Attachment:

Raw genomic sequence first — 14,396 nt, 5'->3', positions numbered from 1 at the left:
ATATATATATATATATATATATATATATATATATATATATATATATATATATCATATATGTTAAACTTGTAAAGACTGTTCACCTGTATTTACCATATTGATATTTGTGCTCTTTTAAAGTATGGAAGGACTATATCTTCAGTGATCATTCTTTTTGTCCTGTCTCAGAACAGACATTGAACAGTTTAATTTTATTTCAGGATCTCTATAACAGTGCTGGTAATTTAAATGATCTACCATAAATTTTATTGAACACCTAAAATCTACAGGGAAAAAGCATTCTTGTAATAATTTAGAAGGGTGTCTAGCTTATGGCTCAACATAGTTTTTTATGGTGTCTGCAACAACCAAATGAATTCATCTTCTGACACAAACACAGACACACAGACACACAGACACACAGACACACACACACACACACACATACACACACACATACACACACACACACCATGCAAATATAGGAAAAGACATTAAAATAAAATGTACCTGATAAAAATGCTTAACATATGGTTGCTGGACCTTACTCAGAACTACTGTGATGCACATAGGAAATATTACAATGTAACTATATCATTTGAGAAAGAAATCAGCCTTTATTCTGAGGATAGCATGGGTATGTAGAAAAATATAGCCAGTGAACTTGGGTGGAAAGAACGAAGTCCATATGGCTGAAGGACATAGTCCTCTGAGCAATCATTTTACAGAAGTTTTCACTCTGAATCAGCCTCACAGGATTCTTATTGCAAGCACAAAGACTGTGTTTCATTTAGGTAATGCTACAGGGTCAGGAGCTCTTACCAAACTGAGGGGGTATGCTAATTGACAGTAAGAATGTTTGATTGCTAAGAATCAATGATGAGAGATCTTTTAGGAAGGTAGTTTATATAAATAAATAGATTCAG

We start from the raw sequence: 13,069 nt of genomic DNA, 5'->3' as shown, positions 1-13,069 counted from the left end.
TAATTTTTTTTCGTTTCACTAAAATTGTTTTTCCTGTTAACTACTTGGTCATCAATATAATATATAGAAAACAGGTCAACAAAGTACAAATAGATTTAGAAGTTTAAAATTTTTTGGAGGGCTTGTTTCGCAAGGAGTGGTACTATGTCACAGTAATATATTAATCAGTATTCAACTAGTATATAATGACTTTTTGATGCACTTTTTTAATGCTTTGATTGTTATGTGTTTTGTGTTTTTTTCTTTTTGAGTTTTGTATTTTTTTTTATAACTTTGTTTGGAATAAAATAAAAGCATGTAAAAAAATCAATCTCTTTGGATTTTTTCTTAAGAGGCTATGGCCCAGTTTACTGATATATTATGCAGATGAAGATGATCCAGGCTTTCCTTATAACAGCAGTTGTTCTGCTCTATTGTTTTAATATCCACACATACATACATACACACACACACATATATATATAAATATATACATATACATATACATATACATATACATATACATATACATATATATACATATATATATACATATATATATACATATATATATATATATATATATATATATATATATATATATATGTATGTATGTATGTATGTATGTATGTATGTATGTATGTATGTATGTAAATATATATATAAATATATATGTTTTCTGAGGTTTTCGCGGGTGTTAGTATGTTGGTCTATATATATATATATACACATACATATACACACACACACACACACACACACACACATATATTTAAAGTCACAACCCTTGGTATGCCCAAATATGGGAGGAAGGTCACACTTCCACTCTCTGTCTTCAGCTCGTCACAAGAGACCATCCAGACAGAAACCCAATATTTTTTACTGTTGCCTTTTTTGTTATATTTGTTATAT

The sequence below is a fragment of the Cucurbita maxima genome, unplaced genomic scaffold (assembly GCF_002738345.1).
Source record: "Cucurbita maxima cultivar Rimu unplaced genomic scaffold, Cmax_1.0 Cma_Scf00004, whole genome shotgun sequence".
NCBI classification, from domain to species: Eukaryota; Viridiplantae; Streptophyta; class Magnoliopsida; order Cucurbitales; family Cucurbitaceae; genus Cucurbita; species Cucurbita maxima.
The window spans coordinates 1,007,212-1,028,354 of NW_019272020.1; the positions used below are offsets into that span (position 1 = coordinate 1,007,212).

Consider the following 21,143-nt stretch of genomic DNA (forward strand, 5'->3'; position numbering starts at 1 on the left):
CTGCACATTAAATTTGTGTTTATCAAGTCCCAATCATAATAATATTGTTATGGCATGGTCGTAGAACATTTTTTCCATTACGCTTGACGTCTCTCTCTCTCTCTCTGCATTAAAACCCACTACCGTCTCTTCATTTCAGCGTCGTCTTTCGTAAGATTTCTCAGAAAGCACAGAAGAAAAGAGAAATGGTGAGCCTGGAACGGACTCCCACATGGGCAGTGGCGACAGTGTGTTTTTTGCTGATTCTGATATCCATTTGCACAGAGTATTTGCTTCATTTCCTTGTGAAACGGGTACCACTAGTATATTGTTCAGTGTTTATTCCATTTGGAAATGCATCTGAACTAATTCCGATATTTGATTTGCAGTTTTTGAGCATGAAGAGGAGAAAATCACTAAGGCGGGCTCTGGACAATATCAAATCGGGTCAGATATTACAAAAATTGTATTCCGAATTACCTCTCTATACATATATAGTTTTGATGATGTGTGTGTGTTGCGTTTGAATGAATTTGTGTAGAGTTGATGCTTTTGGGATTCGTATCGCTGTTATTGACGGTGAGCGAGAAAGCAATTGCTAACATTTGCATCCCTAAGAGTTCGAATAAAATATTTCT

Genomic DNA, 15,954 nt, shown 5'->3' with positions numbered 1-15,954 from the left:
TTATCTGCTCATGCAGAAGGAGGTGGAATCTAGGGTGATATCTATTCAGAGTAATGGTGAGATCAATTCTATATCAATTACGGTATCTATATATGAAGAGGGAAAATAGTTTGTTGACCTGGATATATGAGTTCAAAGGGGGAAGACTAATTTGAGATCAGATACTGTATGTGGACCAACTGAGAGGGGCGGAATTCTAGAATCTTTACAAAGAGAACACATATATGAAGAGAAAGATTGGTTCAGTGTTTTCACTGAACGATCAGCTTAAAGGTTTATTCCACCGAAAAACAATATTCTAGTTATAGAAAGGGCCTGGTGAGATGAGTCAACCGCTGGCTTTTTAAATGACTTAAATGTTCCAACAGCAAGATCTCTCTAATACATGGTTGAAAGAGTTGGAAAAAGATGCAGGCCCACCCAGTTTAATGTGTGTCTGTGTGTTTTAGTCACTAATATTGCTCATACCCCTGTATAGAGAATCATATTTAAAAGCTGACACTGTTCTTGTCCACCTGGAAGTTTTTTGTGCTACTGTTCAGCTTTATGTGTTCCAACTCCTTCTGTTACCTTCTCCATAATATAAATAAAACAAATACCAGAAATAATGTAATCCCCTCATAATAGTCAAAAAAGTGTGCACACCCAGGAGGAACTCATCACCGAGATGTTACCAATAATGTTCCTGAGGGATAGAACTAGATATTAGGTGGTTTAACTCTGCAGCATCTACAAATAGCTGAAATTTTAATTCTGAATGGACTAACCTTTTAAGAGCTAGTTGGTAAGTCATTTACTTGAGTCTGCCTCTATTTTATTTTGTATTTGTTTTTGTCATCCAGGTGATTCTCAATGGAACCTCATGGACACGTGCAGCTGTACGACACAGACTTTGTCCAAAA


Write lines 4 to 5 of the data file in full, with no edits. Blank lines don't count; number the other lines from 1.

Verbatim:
TAATTTTTTTTCGTTTCACTAAAATTGTTTTTCCTGTTAACTACTTGGTCATCAATATAATATATAGAAAACAGGTCAACAAAGTACAAATAGATTTAGAAGTTTAAAATTTTTTGGAGGGCTTGTTTCGCAAGGAGTGGTACTATGTCACAGTAATATATTAATCAGTATTCAACTAGTATATAATGACTTTTTGATGCACTTTTTTAATGCTTTGATTGTTATGTGTTTTGTGTTTTTTTCTTTTTGAGTTTTGTATTTTTTTTTATAACTTTGTTTGGAATAAAATAAAAGCATGTAAAAAAATCAATCTCTTTGGATTTTTTCTTAAGAGGCTATGGCCCAGTTTACTGATATATTATGCAGATGAAGATGATCCAGGCTTTCCTTATAACAGCAGTTGTTCTGCTCTATTGTTTTAATATCCACACATACATACATACACACACACACATATATATATAAATATATACATATACATATACATATACATATACATATACATATACATATATATACATATATATATACATATATATATACATATATATATATATATATATATATATATATATATATATATATGTATGTATGTATGTATGTATGTATGTATGTATGTATGTATGTATGTAAATATATATATAAATATATATGTTTTCTGAGGTTTTCGCGGGTGTTAGTATGTTGGTCTATATATATATATATACACATACATATACACACACACACACACACACACACACACATATATTTAAAGTCACAACCCTTGGTATGCCCAAATATGGGAGGAAGGTCACACTTCCACTCTCTGTCTTCAGCTCGTCACAAGAGACCATCCAGACAGAAACCCAATATTTTTTACTGTTGCCTTTTTTGTTATATTTGTTATAT

The sequence below is a fragment of the Cucurbita maxima genome, unplaced genomic scaffold (assembly GCF_002738345.1).